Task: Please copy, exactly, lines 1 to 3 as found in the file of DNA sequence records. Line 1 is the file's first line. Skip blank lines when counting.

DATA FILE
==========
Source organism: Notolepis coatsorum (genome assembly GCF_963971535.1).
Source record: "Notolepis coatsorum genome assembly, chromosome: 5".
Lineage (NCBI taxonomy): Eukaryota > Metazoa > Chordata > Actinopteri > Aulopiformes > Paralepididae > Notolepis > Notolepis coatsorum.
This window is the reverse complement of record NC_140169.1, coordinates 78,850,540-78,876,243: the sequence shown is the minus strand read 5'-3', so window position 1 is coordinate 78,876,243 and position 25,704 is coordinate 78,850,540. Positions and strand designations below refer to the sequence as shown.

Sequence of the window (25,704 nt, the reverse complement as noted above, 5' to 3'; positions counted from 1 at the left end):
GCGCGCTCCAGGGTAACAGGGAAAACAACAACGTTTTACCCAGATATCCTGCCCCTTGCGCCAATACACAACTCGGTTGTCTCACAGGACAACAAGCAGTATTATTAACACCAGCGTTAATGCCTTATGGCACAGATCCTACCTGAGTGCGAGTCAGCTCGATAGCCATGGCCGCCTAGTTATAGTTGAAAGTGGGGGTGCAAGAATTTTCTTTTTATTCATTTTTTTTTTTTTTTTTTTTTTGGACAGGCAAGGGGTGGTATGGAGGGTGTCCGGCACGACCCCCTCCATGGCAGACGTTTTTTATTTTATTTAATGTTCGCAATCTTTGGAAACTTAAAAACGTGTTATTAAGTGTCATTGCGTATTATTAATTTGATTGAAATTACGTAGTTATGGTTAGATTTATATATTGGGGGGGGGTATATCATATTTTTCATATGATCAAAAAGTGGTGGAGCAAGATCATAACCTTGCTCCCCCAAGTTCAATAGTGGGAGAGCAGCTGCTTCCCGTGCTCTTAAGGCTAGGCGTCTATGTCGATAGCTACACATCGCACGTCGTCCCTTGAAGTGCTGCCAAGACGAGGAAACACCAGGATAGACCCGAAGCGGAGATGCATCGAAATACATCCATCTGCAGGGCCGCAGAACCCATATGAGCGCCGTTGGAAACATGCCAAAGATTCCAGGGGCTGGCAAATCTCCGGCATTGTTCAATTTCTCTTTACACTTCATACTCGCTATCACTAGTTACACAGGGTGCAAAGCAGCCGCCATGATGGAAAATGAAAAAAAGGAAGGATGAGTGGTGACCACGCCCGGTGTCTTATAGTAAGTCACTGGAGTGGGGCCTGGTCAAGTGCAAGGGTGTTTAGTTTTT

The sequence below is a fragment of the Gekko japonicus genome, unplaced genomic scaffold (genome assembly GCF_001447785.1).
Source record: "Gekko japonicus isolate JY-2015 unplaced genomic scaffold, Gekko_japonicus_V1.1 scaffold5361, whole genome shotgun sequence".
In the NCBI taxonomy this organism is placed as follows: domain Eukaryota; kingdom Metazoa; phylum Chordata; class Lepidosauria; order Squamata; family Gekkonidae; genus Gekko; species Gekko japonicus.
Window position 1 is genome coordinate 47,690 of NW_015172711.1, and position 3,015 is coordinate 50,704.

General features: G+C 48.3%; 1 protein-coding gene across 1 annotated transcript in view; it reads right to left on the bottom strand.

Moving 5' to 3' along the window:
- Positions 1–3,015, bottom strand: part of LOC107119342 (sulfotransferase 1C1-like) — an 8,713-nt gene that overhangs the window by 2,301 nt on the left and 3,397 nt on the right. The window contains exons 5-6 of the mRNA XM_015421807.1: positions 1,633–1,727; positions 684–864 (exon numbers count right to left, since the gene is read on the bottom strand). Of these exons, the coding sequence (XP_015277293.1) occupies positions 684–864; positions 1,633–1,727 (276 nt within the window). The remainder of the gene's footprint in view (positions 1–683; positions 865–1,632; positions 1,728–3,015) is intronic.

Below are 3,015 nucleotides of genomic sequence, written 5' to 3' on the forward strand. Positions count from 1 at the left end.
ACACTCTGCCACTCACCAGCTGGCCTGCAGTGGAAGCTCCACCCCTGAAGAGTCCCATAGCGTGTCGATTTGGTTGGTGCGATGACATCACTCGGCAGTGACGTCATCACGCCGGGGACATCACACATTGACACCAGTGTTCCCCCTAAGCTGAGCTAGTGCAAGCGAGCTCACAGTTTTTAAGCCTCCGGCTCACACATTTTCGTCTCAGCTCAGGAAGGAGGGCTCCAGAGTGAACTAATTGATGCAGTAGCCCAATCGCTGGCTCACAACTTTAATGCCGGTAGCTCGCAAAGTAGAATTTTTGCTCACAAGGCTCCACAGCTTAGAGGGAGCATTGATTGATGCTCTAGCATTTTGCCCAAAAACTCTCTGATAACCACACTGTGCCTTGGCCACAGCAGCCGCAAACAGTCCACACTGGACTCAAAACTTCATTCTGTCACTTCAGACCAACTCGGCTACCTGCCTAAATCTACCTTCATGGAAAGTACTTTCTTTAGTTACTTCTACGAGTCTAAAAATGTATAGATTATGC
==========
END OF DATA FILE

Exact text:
Source organism: Notolepis coatsorum (genome assembly GCF_963971535.1).
Source record: "Notolepis coatsorum genome assembly, chromosome: 5".
Lineage (NCBI taxonomy): Eukaryota > Metazoa > Chordata > Actinopteri > Aulopiformes > Paralepididae > Notolepis > Notolepis coatsorum.